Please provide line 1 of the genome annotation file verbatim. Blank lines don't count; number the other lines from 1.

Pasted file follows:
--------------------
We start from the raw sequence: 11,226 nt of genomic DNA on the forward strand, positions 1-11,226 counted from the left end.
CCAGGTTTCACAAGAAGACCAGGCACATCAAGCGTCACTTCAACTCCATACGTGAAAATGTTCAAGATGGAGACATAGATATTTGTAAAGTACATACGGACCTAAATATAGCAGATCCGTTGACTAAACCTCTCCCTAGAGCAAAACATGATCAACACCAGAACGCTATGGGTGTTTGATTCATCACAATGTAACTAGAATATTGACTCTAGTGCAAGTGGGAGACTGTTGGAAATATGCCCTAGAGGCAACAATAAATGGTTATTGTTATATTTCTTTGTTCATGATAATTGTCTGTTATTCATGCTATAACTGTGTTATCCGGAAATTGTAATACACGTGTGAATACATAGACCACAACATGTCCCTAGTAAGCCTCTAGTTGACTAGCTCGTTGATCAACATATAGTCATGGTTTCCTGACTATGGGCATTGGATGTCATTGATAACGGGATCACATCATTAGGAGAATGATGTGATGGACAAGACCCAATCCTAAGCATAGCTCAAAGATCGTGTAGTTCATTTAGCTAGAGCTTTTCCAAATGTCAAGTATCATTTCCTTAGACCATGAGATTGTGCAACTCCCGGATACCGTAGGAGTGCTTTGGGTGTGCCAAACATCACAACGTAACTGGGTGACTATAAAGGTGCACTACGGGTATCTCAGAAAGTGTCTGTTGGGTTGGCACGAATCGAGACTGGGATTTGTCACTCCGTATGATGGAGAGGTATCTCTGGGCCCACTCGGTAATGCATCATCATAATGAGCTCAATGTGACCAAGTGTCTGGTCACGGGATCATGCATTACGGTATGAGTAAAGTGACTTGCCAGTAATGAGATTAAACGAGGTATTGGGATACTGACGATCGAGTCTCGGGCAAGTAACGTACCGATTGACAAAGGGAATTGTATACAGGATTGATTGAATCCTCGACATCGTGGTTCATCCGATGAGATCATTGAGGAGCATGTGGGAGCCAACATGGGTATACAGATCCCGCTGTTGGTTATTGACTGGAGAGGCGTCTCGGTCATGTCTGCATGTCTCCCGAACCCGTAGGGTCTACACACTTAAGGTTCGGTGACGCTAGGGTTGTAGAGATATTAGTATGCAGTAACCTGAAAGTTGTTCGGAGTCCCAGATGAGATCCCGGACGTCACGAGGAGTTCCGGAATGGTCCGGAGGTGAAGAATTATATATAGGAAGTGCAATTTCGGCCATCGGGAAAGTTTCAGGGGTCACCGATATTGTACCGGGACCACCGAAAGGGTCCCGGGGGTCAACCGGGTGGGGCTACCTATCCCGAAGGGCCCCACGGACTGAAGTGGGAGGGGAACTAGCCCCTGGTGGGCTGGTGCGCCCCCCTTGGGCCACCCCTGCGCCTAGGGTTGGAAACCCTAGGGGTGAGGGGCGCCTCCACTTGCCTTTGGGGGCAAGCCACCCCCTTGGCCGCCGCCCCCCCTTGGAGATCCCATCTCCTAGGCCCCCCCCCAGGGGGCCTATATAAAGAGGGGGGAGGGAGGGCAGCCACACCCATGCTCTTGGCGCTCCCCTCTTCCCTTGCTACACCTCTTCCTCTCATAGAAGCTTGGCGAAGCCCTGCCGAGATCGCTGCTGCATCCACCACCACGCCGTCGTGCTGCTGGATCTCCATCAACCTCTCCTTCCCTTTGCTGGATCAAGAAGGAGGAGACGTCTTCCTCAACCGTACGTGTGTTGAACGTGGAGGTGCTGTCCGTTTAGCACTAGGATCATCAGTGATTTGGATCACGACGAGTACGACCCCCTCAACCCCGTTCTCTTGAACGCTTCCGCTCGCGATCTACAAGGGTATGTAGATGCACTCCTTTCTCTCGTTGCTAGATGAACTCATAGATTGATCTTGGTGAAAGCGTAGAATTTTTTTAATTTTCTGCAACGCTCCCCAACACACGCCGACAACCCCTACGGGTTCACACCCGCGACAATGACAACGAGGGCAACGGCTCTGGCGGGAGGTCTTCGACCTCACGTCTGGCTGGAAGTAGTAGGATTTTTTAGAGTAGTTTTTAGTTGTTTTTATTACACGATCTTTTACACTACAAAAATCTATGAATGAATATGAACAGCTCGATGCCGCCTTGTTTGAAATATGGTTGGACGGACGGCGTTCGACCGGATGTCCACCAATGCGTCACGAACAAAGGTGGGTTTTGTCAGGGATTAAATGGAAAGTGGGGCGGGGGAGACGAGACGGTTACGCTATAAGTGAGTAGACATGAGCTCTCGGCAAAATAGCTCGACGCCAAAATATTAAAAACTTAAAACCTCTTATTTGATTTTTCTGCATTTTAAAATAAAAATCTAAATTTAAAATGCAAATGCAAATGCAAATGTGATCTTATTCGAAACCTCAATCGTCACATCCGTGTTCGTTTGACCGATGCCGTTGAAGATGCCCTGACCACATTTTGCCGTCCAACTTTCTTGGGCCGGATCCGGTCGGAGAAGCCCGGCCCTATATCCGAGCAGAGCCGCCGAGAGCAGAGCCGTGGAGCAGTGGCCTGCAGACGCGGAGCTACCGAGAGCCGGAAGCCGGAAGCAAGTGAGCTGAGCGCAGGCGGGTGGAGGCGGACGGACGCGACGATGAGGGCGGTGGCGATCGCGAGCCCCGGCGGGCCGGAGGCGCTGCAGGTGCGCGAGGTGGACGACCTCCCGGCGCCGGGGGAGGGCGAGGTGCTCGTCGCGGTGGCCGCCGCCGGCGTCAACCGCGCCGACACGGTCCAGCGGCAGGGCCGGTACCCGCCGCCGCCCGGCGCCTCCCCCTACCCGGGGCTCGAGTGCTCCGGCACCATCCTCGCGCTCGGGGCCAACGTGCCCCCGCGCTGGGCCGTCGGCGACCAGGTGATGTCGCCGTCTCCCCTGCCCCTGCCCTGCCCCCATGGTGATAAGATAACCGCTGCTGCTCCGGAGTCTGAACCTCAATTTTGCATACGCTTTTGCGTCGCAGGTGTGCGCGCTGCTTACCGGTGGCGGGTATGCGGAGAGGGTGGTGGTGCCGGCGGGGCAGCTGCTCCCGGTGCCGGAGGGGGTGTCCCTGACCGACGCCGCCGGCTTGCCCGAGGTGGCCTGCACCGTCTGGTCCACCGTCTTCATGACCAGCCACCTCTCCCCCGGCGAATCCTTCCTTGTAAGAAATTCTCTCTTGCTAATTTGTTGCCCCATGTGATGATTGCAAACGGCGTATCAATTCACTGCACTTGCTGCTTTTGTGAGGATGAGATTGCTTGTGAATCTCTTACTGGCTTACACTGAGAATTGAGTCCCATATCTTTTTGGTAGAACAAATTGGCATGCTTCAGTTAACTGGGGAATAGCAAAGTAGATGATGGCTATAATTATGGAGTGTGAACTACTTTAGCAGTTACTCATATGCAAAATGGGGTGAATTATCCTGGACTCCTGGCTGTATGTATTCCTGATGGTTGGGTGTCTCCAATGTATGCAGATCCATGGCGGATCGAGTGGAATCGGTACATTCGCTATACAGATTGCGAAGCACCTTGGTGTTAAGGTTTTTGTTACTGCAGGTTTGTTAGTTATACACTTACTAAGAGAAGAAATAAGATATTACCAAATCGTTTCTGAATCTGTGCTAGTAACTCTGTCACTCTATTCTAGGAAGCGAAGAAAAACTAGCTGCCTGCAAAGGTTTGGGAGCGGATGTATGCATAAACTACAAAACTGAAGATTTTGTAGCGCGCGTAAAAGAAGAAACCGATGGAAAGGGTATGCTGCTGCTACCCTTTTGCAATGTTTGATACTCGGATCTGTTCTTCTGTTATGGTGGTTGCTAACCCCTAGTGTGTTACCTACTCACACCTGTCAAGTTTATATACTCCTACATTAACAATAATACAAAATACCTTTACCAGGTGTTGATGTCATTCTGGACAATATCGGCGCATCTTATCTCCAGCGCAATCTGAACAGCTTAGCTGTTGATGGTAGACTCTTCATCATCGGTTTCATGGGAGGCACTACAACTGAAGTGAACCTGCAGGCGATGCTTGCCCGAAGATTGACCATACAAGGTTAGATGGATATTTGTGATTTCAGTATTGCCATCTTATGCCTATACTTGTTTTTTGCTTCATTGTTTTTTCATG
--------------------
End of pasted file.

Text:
We start from the raw sequence: 11,226 nt of genomic DNA on the forward strand, positions 1-11,226 counted from the left end.